The life of Martin Luther, the man who sparked the Protestant Reformation, has been written about for centuries yet now it can not only be written about but visualized as well. Renegade: Martin Luther, the Graphic Biography by Andrea Grosso Ciponte and Dacia Palmerino is exactly what its title says about the man who sparked a change in history.

Depicting the life of Luther from his childhood to his death, the biography focuses on his time as a monk led up to and through his break with Rome. At 153 pages there is only so much that can be covered and only so much context as well through sometimes the visual aspect of the graphic novel does come in handy. While the short length of the book obviously foreshadowed only the barest minimum that could be covered on his life, yet the graphic novel aspect seemed to offer a way to enhance the chronicling of Luther’s life. Unfortunately the artwork looks like screen caps of a video game with so-so graphics with only a few great pages of art, usually at the beginning of each chapter.

The overall quality of the biographical and artwork content of Renegade is a mixed bag of a passable chronicle on Luther’s life and so-so artwork. While some younger readers than myself might find it a very good read and hopefully make them want to know more about Martin Luther and the Reformation, I found it a tad underwhelming.

I received this book through LibraryThing’s Early Reviewer program.

View all my reviews

Blood Stain (Volume Two)

1632157683.01._sx450_sy635_sclzzzzzzz_Blood Stain, Volume 2 by Linda Sejic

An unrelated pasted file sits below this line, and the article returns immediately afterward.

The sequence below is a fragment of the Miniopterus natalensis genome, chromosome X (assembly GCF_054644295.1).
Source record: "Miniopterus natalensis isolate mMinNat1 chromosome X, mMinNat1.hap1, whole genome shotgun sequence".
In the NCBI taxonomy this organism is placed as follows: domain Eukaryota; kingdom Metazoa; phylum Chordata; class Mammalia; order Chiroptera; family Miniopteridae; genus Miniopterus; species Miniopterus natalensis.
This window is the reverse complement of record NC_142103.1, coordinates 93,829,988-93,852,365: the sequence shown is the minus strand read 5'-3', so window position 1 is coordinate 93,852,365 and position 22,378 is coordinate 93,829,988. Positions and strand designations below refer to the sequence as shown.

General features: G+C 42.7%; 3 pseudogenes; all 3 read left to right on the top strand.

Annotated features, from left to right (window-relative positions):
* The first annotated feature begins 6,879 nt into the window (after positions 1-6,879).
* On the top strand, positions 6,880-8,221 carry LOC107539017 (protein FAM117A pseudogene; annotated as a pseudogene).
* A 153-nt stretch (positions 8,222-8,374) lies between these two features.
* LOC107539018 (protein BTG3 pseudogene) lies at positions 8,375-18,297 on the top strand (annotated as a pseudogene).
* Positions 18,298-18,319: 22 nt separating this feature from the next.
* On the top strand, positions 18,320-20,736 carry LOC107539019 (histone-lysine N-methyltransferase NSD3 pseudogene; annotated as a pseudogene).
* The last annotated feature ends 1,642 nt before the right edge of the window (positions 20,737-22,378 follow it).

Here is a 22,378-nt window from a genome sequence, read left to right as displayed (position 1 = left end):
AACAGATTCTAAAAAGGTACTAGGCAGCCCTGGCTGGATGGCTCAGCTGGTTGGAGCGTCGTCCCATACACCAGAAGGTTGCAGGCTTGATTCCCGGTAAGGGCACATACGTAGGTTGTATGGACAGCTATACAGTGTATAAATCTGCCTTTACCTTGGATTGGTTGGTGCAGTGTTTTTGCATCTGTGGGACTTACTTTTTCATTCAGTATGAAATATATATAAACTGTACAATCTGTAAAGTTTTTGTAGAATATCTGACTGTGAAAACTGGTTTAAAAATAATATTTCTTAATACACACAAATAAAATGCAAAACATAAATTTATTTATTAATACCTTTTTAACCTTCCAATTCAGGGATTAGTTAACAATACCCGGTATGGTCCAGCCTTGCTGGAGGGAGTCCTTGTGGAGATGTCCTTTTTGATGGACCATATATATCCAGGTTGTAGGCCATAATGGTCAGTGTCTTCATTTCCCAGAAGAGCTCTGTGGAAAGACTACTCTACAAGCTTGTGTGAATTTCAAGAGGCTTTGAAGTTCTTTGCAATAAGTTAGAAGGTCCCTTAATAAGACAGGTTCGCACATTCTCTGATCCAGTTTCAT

My rating: 5 of 5 stars

Picking straight up from where Volume One ended with a seemingly chilling end, Elly Torres is face-to-face with their new employer not knowing what’s going to happen next. Linda Sejic’s Blood Stain (Volume Two) continues Elly’s pursuit of a job though she not only has to contend with her employer but also herself in the process.

Elly’s first encounter with her new boss and her first day on the job is on in which both she and her new boss get their first impressions of one another. To say the least it is an adventure of awkward situations and verbal gaffs, for both Elly and her employer, Dr. Vlad Stein. Attempting to create a viable and productive working relationship between the two is Stein’s chef, Serge, who continually explains the good Doctor’s eccentricities to the very imaginative Elly while urging Stein not to send another assistant running away as fast as they can with his gruff behavior. Unfortunately for Serge, he doesn’t know what’s going on in Elly’s head.